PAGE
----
This week I went to a new dentist, recommended by my periodontist. The fact that I just referred to “my periodontist” should be your first clue that my relationship with my teeth has been a long, complicated, and expensive one.
You could start calling me Elizabeth, what with all the crowns in my mouth.
Ba da bum.
I’ve also treated myself to numerous root canals, extractions, and probably a place setting’s worth of silver that filled cavities from about age five on, only to later be removed and replaced with white(ish) composite fillings.
Thankfully, this eliminated the blinding metallic glare that flashed from my mouth, particularly when laughing hysterically with friends at a bar.
But whether silver or white, when a tooth becomes more filling than, well, tooth, it’s only a matter of time before a bite of popcorn or apple or (once for me) a soft pumpkin cookie causes the precarious structure to collapse completely. Then, of course, a root canal and crown are called for.
So, last fall one of my molar crowns – no doubt one that had served faithfully for years and years – broke while I was eating something ridiculous like a Ritz cracker. I went to my former dentist, whose children I helped put through college, to assess the damage. After an x-ray and very brief consultation telling me that even the little stub of original tooth holding the crown was gone and I’d need to have the root removed, followed by an implant, I walked out of his office $120 poorer – having made no progress toward fixing the problem.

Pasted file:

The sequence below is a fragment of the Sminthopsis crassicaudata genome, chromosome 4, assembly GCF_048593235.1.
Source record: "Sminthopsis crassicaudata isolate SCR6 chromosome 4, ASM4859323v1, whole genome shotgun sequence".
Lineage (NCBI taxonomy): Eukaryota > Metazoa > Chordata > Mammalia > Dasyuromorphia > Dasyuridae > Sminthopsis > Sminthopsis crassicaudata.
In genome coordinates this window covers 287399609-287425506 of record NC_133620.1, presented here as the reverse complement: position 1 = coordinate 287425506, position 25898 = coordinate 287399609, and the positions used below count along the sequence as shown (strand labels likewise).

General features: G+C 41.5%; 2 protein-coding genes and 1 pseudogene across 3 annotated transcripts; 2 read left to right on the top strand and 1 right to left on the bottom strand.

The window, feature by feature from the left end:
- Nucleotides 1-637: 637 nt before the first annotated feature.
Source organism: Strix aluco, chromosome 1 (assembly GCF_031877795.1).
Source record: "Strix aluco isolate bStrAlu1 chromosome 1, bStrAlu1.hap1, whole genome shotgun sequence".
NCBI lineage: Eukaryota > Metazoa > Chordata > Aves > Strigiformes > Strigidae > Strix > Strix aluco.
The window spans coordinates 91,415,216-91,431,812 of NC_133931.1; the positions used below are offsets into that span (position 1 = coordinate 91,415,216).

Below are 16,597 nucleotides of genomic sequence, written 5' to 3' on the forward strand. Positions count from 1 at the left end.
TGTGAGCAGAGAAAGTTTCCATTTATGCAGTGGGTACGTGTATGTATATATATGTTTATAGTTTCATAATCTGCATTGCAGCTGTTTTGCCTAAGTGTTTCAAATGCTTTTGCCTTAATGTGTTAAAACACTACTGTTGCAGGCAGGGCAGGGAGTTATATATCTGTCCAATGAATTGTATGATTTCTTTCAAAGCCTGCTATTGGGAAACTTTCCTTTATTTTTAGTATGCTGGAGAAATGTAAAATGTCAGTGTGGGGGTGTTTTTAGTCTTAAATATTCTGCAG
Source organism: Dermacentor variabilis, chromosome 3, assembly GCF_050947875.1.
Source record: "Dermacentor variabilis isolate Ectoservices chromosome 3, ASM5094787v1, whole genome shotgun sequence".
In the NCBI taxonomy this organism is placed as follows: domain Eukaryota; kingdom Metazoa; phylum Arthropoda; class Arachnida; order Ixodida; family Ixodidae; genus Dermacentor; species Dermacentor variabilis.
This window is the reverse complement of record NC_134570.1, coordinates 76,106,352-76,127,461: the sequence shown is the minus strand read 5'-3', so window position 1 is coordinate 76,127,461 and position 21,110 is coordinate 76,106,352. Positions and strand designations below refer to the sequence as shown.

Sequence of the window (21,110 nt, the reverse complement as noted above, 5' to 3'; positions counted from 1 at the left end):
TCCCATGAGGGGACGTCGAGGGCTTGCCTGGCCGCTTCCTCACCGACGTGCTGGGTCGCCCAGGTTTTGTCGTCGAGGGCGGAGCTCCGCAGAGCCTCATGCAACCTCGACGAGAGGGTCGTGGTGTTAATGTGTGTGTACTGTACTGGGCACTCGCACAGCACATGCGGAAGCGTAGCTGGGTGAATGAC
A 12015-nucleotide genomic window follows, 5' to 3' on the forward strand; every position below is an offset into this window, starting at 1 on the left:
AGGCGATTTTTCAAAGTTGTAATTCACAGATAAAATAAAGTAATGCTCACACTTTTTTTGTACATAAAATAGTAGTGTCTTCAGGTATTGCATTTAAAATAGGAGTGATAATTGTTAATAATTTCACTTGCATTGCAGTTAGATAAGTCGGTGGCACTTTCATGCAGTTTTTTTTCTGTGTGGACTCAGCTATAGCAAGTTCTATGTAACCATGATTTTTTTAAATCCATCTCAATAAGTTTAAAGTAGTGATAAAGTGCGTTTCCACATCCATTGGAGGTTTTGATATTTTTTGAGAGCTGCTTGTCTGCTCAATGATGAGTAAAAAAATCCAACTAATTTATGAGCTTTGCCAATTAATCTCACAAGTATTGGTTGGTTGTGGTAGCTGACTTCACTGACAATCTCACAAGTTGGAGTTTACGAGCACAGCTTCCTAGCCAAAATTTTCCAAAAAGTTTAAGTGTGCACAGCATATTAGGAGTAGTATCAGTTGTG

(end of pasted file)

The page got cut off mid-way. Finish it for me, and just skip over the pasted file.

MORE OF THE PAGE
“My” periodontist does implants, so I called her office to set up my next appointment. More x-rays and probing determined that not only did the stubborn remains of that upper left molar need to be yanked out and replaced, but that the last remaining upper right molar was actually in even worse condition. Surprise!
Thus, began my entry into the elite, costly, and time-sucking world of dental implants.
Now, I ask you, has a dentist ever said to you, oh, your teeth are lousy and you’d be better off with dentures? I’d like to meet that dentist and give him or her a hug, if you have. Everyone I know has been advised by their dentists that having dentures is like stepping into the third ring of hell and should be avoided at any cost (with cost being the operative word).
Oh, you’ll regret it, they say. You’ll hate dentures, they say. There’s no going back and you’ll be miserable, they say. Your pets will run away from home and your friends and family will shun you because of your Polident breath, they say.
Well, I’m here to tell you that the next time my teeth start crumbling, I will be going the denture route and will report back to you here on whether or not my life has been ruined as a result. Corn on the cob be damned, I say.
So, I gulped and signed up to pay about $6,000 to get both teeth pulled and have two implants installed.
Call me Stupid, but it was only after the second appointment that I realized that implants do not include TEETH. No. The implants are steel posts set into the bone in your mouth and it takes as much as a year for the whole thing to safely settle in before you can get crowns.